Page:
Here is a word lovers of the Dutch language should note without further ado: natiolect. The abbreviation Belg. N. (for Belgische Nederlands, i.e. Belgian Dutch) is no longer just a parenthetical qualifier you come across in dictionaries, now that Flemish is en route to recognition as a natiolect unto itself, on a par with the Dutch spoken in Surinam or, for that matter, in The Netherlands itself.

Belgian Dutch linguists had already compiled a Flemish wordlist, but only recently have Dutch dictionaries come round to admitting the obvious: Dutch is evolving in the same way as English, with its variants marked “British” and “American”, for example. And these are not dialects, but language variants attached to a specific country or people.

A Dutch-Dutch dictionary

This evolution has been recognised for some time now by the Taalunie (Language Union, an international Dutch and Belgian institution for discussion and promotion of the Dutch language) and the academic community, but Spectrum, which publishes the Prisma dictionary series, has decided to put markers down by putting out pocket-size translation dictionaries in Flemish including vocabulary hitherto excluded from Dutch lexicons.

In fact, the publisher is planning to go even further by specifying in its pocket dictionaries the nederlands-nederlands words that are only used in The Netherlands. So now readers in The Netherlands will finally learn that the Flemish don’t say pinpas for credit card.

4000 Belgo-Dutch words

Prisma explains that “in the past, our Dutch translation dictionaries were mainly based on the language variant generally spoken in The Netherlands, which was not always very practical for the Flemish public”. Henceforth, the latter will no longer need to make a detour to find their equivalent for a Standard Dutch word – and vice versa. Flemish words like academiejaar (school year), microgolfoven (microwave) or brugpensioen (early retirement), for example, are respectively rendered in Standard Dutch as academisch jaar, magnetron and VUT (acronym for Vervoegde Uittreding).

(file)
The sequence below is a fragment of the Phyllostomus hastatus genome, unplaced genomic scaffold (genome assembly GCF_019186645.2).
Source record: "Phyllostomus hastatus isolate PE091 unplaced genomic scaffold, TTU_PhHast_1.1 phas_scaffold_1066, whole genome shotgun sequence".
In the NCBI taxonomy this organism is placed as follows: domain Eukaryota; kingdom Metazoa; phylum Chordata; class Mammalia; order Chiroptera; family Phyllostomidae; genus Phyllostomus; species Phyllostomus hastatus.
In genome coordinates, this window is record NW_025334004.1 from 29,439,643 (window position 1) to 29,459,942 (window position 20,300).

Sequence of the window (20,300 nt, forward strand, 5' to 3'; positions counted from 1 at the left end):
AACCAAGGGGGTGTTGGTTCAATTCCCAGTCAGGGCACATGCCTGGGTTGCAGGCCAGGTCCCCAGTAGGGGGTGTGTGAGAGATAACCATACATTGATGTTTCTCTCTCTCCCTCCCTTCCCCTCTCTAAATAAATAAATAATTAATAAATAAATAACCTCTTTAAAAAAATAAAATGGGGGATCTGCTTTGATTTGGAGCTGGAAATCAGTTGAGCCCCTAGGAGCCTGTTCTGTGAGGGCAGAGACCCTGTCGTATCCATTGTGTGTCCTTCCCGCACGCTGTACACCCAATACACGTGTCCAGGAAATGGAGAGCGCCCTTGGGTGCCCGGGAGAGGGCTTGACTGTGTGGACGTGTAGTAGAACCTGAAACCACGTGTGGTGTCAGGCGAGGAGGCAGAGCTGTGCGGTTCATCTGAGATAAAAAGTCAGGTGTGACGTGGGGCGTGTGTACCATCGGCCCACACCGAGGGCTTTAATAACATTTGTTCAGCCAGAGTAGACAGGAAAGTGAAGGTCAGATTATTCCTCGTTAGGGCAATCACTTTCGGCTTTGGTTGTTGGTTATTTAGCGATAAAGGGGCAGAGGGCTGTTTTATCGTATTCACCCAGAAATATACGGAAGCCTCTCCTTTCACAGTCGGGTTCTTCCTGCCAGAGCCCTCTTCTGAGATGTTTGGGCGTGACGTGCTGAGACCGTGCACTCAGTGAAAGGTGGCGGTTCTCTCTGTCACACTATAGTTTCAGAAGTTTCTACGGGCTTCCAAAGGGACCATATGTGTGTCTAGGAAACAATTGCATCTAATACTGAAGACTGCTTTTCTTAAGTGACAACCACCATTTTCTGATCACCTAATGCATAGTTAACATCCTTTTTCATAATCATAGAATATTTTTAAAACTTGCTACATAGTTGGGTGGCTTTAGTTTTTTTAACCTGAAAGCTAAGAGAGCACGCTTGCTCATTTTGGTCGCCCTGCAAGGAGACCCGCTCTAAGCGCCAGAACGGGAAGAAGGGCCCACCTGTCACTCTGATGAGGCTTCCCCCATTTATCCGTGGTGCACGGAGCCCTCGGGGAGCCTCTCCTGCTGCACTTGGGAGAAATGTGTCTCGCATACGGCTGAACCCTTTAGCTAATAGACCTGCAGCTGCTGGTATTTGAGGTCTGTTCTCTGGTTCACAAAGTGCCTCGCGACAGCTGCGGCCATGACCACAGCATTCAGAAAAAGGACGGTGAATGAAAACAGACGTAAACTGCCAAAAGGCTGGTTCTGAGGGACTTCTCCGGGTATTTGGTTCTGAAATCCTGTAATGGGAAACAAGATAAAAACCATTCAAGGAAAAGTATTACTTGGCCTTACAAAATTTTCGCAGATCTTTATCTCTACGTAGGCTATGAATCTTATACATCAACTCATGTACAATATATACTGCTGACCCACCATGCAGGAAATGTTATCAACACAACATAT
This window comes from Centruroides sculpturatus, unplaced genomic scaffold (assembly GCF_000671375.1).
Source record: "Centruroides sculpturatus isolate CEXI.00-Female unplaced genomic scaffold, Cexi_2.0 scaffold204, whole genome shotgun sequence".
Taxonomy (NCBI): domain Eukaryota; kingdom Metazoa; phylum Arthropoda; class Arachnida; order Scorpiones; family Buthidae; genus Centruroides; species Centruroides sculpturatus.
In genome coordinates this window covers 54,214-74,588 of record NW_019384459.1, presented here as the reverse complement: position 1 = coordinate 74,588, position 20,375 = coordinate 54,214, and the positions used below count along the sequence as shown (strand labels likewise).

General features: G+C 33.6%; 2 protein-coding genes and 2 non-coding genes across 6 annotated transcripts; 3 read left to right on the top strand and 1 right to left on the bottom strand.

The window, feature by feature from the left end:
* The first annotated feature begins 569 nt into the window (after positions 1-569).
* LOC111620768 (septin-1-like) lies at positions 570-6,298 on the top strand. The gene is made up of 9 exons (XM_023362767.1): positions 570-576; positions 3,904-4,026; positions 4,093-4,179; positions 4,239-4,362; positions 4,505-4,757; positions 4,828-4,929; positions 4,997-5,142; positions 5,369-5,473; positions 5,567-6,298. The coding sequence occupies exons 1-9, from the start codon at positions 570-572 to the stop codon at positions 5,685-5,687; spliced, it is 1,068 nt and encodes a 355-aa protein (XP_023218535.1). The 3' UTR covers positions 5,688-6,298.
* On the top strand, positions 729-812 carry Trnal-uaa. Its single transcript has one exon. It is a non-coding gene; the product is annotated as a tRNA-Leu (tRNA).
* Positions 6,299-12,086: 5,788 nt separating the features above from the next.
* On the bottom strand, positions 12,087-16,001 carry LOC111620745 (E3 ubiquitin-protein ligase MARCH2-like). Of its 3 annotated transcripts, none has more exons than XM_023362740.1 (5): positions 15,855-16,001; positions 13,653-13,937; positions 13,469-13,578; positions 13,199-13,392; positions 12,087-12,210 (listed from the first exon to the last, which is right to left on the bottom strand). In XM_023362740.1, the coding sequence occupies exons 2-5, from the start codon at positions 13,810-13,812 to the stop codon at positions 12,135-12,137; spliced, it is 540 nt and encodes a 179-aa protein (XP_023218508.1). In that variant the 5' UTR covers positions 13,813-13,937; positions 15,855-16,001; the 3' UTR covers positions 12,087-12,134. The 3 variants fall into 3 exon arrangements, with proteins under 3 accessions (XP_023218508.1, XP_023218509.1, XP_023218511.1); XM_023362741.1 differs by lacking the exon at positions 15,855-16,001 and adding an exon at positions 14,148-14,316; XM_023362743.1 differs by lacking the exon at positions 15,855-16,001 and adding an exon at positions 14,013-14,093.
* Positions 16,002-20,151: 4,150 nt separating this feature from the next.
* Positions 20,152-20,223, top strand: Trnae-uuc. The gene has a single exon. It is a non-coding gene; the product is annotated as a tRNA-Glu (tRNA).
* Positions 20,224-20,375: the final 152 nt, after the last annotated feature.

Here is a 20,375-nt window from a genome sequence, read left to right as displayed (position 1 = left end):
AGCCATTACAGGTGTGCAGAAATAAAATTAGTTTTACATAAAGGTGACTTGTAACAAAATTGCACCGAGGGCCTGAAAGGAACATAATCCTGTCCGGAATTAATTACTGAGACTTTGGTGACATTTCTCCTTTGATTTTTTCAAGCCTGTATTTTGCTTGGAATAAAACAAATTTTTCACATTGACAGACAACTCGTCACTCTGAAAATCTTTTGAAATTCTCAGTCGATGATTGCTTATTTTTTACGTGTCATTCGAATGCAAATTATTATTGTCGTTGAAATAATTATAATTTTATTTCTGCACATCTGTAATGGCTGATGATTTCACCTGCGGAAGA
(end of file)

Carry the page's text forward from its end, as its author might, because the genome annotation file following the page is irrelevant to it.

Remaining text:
Prisma’s wordlist is based on some 4,000 Belgian Dutch words indexed by two Flemish professors, Willy Martin (Amsterdam Free University) and Willy Smedts (Catholic University of Leuven), co-authors of the Belgian Dutch reference database ReferentieBestand Belgisch Nederlands (RBBN for short). “Obviously, this isn’t the first time Belgian Dutch is cited in an explanatory translation dictionary. The big difference is that this time Prisma Dictionaries have decided to do it systematically,” points out Professor Martin.

Belgian Dutch is quite diversified. In Flanders there are several variants of the standardised natiolect that are more apt to use terms like gazet (daily newspaper) or pompier (fireman), though they also employ the Standard Dutch appellations for the same: viz. krant and brandweerman (literally: “fire fighting man”). But there are a whole host of firmly established words, too – even cultural concepts like vluchtmisdrijf (hit-and-run offence) or weekenddode (road accident, literally “weekend death”) – that are only used and understood by Flemish speakers. The list includes optional alternatives as well, “Dutch Dutch” words with their Flemish equivalents, a treasure trove for bilingual jugglers, togglers and punsters.

The new version of Prisma’s pocket-size explanatory dictionary features 1800-odd Belgian Dutch words from the eminent RBBN database. A selection of roughly 1200 words is also used in the translation dictionaries. “Belgian Dutch has reached the adult stage as a variant of the Dutch tongue,” explains Professor Martin. “This natiolect is now level-pegged with Netherlands and Surinam Dutch. Everyone is beginning to accept the linguistic equality between the different variants – which makes Dutch a three-forked tongue.”